Footage of Palmer was used in the CBS film 9/11, and later in the HBO film In Memoriam: New York City, 9/11/01.[10] The video footage was shot by French documentary filmmaker Jules Naudet at the North Tower. It shows Palmer conferring with Deputy Chief Peter Hayden and Assistant Chief Donald Burns at the North Tower. The South Tower had just been hit. The men discuss how to respond to the two towers, and the communications problems they faced. The sound of a falling body hitting pavement outside reverberates. According to Michael Daly, "Palmer stood steady and calm, an air pack on his back, a red flashlight bound with black elastic to his white helmet, a radio in his left hand. His face showed only a readiness to do whatever was needed." The men decided that Burns and Palmer would proceed to the South Tower.[2]

Ascent of South Tower[edit]

United Airlines Flight 175 strikes the 78th floor of the South Tower
United Airlines Flight 175 strikes the 78th floor of the South Tower.

After the first plane struck the North Tower at 8:46 am, Chief Palmer helped organize operations there. Soon after the second plane hit the South Tower at 9:03 am., Palmer moved into that building with Chief Burns. Although most elevators had been rendered non-operational, Palmer found a working one and took it to the 41st floor, which was halfway to the impact zone, which spanned the 77th to the 85th floors [11]. About 14 or 15 minutes before the South Tower collapsed, a group of people who had survived the plane's impact began their descent from the 78th floor. As they departed, Palmer sent word to Chief Edward Geraghty that a group of 10 people, some of whom exhibited injuries, were heading to an elevator on the 41st floor, the only one left working by the plane's impact. However, on its last trip down, the car became stuck in the shaft. Inside the elevator was a Ladder 15 firefighter who reported that he was trying to break open the walls. It is unclear whether the group of 10 had reached that elevator before it left the 41st floor, but those who listened to the tape said it was most unlikely that they had enough time to escape, by the elevator or by stairs.[12]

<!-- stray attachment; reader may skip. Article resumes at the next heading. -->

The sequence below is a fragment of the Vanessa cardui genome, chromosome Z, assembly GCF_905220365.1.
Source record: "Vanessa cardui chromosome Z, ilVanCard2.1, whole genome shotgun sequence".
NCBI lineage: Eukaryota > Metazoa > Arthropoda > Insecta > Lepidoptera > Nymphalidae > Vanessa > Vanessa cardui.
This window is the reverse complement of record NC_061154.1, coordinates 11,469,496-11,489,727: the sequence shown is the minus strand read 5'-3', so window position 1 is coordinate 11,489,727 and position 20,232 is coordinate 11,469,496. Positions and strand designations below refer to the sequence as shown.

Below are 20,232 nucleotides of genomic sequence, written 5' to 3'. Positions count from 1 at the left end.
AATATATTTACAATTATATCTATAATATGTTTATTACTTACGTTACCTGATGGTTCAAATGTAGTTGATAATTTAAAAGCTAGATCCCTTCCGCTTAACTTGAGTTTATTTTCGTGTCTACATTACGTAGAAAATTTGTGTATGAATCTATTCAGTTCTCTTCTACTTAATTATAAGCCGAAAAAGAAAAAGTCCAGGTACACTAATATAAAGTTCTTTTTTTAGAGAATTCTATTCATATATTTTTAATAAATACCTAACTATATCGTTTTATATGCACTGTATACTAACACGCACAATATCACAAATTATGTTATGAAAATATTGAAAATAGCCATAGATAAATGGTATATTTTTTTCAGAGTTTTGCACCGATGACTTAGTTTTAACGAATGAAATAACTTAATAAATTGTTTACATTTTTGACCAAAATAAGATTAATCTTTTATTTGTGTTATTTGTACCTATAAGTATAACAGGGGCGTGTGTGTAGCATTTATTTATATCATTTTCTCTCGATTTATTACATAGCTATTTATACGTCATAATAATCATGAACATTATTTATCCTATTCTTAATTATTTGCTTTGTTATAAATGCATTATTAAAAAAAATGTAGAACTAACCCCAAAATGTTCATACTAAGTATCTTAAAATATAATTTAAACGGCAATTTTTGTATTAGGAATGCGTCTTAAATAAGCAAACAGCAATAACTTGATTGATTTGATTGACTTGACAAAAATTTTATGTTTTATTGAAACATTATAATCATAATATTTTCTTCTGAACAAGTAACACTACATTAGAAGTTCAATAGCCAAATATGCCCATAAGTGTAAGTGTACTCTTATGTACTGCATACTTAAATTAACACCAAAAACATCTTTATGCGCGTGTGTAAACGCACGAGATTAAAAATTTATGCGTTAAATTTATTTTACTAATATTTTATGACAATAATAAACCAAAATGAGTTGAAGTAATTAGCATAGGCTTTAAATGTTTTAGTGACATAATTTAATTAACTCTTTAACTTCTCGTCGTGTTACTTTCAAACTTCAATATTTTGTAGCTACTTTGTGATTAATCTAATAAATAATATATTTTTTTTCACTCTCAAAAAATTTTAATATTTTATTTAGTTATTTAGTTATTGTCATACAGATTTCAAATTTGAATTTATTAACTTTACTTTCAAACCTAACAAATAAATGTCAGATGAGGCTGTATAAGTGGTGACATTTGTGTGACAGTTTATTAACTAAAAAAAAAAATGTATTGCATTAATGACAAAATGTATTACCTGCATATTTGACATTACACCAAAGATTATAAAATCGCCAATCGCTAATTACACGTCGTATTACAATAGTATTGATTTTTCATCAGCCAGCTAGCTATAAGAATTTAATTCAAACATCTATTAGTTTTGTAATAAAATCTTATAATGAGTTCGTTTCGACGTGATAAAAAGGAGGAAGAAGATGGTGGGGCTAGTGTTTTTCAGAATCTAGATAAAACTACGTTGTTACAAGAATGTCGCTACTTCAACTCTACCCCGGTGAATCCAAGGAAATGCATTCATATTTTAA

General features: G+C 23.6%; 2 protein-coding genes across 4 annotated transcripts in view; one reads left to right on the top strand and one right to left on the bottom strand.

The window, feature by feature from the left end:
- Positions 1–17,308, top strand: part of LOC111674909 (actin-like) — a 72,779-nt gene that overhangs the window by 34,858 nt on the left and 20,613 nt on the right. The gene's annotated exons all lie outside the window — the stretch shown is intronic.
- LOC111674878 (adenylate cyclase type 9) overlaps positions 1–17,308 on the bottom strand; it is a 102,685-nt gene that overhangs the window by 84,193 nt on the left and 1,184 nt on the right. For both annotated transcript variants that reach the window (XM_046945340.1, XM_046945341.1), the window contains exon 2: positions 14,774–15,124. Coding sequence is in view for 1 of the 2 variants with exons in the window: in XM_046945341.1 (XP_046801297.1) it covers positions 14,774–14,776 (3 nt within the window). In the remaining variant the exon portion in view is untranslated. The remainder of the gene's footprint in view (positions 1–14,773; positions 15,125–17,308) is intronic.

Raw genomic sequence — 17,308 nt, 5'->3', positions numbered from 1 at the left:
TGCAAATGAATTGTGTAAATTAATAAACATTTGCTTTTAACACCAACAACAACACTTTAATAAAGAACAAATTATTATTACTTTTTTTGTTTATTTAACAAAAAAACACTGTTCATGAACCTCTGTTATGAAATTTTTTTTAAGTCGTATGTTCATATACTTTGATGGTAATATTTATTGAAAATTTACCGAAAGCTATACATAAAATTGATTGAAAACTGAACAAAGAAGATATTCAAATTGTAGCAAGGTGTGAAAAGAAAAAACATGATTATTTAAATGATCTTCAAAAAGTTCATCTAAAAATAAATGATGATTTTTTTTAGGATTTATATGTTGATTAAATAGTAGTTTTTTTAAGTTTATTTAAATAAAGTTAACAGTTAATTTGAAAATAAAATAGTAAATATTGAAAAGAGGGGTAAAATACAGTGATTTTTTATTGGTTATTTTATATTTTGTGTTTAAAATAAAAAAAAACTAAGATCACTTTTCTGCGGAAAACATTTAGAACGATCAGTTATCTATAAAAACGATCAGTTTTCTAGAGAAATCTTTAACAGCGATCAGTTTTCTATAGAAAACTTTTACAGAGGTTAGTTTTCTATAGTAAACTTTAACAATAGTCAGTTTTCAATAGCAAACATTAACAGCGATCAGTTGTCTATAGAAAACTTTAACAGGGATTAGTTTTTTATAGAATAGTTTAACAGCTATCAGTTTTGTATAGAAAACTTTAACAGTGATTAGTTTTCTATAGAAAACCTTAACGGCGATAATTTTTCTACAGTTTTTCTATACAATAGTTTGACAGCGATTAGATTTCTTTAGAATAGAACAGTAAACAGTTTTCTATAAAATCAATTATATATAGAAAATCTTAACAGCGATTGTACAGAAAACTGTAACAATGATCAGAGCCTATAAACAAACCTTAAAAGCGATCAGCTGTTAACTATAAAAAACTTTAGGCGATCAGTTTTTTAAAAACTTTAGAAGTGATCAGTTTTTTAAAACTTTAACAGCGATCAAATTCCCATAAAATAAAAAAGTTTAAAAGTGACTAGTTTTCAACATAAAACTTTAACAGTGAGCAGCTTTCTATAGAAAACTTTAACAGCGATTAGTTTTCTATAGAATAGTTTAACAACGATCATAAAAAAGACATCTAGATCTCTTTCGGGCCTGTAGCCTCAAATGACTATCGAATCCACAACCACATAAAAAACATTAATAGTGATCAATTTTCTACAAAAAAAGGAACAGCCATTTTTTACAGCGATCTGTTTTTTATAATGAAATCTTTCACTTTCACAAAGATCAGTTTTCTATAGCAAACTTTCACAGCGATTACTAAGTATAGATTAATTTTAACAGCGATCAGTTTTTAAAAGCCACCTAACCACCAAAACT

Remnants of the South Tower after its collapse

When an audiotape of communication with the firefighters was released, it revealed that firefighters did not anticipate the building's collapse. Palmer, issuing an order to one of his subordinates, was recorded seconds before the building collapsed. Peter Charles Hoffer described Palmer's professionalism during the final moments of his life: "Listening to Palmer and his comrades on the recovered tape, one can hear the urgency of men working at high efficiency, but there was never a hint that the clock was running out on them."[8]

Transcripts of Palmer's last broadcast were published in 2002. The actual recordings were made public in 2005, as the result of a lawsuit filed by The New York Times and families of some of the firefighters killed on September 11. Monica Gabrielle of the Skyscraper Safety Campaign commented on the release of the tapes: "Today we are one step closer to learning what happened on 9/11 in NYC — where we excelled, where we failed."[13]

According to The Times of London, "Chief Palmer made it to the impact zone on the 78th floor of the south tower before the building collapsed. Once there the battalion chief reported 'Numerous 10–45s, Code Ones' — fire department code for dead people."[13]